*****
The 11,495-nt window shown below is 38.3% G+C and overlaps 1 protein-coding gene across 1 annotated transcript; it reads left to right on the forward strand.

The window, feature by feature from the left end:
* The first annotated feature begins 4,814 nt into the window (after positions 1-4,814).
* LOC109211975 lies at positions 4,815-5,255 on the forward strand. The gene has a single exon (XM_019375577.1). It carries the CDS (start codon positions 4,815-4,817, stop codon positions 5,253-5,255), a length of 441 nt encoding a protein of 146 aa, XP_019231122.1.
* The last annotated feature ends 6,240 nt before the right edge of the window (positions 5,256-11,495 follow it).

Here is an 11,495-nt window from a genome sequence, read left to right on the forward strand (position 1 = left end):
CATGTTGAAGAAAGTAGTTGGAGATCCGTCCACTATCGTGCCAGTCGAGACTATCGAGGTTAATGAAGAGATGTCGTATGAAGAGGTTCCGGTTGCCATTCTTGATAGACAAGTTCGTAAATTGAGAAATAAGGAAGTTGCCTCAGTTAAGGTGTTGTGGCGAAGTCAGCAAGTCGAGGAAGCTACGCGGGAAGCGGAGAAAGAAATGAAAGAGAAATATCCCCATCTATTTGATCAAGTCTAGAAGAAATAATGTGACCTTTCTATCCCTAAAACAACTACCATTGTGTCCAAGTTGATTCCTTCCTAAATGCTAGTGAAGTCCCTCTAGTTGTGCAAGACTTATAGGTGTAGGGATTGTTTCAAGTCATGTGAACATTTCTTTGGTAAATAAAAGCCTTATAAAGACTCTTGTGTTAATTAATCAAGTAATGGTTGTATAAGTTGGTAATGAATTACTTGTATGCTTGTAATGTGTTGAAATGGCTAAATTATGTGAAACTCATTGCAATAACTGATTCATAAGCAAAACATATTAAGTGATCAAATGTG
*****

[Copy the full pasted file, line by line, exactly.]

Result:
The 11,495-nt window shown below is 38.3% G+C and overlaps 1 protein-coding gene across 1 annotated transcript; it reads left to right on the forward strand.

The window, feature by feature from the left end:
* The first annotated feature begins 4,814 nt into the window (after positions 1-4,814).
* LOC109211975 lies at positions 4,815-5,255 on the forward strand. The gene has a single exon (XM_019375577.1). It carries the CDS (start codon positions 4,815-4,817, stop codon positions 5,253-5,255), a length of 441 nt encoding a protein of 146 aa, XP_019231122.1.
* The last annotated feature ends 6,240 nt before the right edge of the window (positions 5,256-11,495 follow it).

Here is an 11,495-nt window from a genome sequence, read left to right on the forward strand (position 1 = left end):
CATGTTGAAGAAAGTAGTTGGAGATCCGTCCACTATCGTGCCAGTCGAGACTATCGAGGTTAATGAAGAGATGTCGTATGAAGAGGTTCCGGTTGCCATTCTTGATAGACAAGTTCGTAAATTGAGAAATAAGGAAGTTGCCTCAGTTAAGGTGTTGTGGCGAAGTCAGCAAGTCGAGGAAGCTACGCGGGAAGCGGAGAAAGAAATGAAAGAGAAATATCCCCATCTATTTGATCAAGTCTAGAAGAAATAATGTGACCTTTCTATCCCTAAAACAACTACCATTGTGTCCAAGTTGATTCCTTCCTAAATGCTAGTGAAGTCCCTCTAGTTGTGCAAGACTTATAGGTGTAGGGATTGTTTCAAGTCATGTGAACATTTCTTTGGTAAATAAAAGCCTTATAAAGACTCTTGTGTTAATTAATCAAGTAATGGTTGTATAAGTTGGTAATGAATTACTTGTATGCTTGTAATGTGTTGAAATGGCTAAATTATGTGAAACTCATTGCAATAACTGATTCATAAGCAAAACATATTAAGTGATCAAATGTG